East Bluff and the fresh hopes of a new era.

The East Bluff condominium

A McDonald’s and a Pierce’s frame the dull lot here on Northport Drive, barn like stores stand upon the slate of tarmac and concrete. “Welcome to Madison’s Northside” says one plaque, two ducks flapping off into a faded paint sky.

Trees form a brownish wall of distant foliage in the horizon facing west off down Sherman Avenue. A Rocky Rococo’s, a gas station, some warehouse-like stores and a Macdonald’s all line the business area. There’s a small library further inside the plaza, and down along the road, a large ballpark is home to a surprisingly modern community centre. Facing east are houses, as well as churches.

That the Northside is ‘boring’, ‘backwards’ and that ‘nothing is happening’, are ideas that have been faced here by Alderwoman Satya Rhodes Conway, who believes that supporting local business will help correct. The alderwoman feels that an interest in small jobs will help raise the calibre of the community.

“Small and local businesses is where job creation happens” explains Conway, “we as a city need to support local business- buying local, not just by consumers but by other businesses”. As for a general neighbourhood ethos, the residents of East Bluff throw cold water on the ‘backwards’ neighbourhood suggestion. Take for example, East Bluff.

The East Bluff Condominium- with its terraced green gates and flat rooves is composed of singles living alone, young families, middle aged and elderly, and a number of different races. ‘We’re replacing the rooves on our condominiums’, explains Association President, Fernando Cano. A series of swing sets and rocking metal play seats are spotted throughout the grounds, as is a noticeboard which holds a recycling calendar and an advertisement for a local day-care.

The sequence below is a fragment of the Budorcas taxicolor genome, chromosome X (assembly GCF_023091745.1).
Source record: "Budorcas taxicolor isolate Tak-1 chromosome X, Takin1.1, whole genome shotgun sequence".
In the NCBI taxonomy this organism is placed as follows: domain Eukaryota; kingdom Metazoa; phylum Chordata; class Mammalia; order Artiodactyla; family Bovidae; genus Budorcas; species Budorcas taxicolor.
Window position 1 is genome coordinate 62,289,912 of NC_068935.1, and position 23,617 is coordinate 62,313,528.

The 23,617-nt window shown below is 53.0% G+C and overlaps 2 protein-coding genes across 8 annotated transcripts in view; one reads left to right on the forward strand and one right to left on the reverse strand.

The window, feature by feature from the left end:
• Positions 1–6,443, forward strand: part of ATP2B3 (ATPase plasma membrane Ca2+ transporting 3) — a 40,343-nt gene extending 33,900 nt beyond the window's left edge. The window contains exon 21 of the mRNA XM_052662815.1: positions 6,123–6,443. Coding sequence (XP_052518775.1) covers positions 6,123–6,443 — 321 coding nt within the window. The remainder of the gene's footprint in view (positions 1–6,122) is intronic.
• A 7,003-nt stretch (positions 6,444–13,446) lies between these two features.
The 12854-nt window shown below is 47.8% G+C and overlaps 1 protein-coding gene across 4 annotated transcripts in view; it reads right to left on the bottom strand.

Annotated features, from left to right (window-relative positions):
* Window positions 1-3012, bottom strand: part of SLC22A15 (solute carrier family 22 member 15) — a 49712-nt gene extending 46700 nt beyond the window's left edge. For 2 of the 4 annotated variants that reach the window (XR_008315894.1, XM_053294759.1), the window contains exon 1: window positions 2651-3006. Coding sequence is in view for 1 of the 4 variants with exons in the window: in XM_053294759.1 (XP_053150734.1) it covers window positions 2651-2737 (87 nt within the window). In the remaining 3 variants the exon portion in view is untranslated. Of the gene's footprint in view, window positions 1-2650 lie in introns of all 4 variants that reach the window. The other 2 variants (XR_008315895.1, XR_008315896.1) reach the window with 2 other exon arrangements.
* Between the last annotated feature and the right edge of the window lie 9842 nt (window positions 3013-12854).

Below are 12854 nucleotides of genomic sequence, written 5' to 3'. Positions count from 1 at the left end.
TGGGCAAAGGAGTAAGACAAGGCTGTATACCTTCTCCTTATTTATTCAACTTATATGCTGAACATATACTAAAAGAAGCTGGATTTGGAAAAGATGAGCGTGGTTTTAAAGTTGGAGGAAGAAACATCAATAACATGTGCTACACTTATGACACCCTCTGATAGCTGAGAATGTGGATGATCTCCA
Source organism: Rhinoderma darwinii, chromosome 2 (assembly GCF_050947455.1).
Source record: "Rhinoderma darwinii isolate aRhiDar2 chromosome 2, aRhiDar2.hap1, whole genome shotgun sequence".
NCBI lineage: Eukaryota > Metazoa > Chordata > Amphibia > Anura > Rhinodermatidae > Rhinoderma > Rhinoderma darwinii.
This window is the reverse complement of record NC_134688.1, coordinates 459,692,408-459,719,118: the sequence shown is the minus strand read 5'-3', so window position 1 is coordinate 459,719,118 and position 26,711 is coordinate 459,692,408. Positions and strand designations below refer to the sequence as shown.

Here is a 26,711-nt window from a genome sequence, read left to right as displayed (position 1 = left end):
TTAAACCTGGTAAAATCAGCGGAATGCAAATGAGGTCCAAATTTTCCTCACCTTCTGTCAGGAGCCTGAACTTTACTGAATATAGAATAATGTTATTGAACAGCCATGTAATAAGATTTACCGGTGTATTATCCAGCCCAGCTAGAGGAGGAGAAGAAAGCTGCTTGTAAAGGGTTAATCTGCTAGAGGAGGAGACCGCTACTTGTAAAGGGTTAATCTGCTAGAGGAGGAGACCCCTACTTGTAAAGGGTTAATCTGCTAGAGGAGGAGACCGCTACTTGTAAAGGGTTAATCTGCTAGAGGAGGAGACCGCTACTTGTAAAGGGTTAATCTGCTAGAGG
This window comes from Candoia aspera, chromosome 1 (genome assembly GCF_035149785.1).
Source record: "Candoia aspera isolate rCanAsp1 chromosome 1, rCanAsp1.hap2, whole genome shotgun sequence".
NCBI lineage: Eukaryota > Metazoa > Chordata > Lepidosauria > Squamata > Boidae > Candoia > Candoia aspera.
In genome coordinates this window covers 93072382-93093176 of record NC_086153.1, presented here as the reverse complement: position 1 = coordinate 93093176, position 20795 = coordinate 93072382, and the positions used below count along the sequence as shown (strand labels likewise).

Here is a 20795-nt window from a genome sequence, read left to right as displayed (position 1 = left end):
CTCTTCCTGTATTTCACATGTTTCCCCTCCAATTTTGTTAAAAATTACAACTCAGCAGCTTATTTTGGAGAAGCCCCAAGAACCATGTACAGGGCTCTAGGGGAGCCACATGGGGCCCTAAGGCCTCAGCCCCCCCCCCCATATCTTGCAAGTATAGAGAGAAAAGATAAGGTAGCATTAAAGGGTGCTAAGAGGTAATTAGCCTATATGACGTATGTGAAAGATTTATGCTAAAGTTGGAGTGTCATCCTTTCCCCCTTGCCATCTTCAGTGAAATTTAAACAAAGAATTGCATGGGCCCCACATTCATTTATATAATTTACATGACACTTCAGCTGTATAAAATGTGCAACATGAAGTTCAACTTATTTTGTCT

Board meeting times can be found on the condo website.  Terrie Anderson, member of the Northside Planning Council, mentioned the ‘Civic-mindedness’ which existed in her neighbourhood, and which was visible in the work of the Northside Planning Council. One event organised by that council during the last week of February, an Alderperson and Mayoral nomination night, attracted a large number of residents, who met to discuss the effect of infrastructure changes, crime reduction and environmental improvements in the Northside.  All residents were engaged and excited, in spite of bigger State issue happening at this time, which might have distracted them.

However, neighbourhood life isn’t perfect. ‘We’re a little Oasis…we’re nothing like the apartments next door’ explained East Bluff resident, Fernando, in one telling moment. The Northport apartments next door are known for crime. “At night people walking in the park might have something happen to them”, Fernando said about the neighbourhood’s past and the ongoing reputation. He also mentioned car-break ins.  It wasn’t the first evidence of crime in the area.  At the Northport Drive gas station a policewoman walked in breathing hard, “A couple of kids!” the lady at the counter told her, who went on to explain what had happened. Another robbing and she was unhappy. A sense of community probably isn’t helped by such crime. ‘If kids feel like the community isn’t supporting them they might start acting up’ said Fernando.

The work of the East Bluff Condominium association, as well as that of community groups like the Northside Planning Council, Warner Park Community centre, and Sherman avenue United Methodist Church, offer a reality of community improvement about which greater Madison, myself included, are doubtful or just indifferent. The Community Centre is especially modern and attractive, and while bingo for the old aged mightn’t be the best way to engage the young, places like this have already made an effective start.

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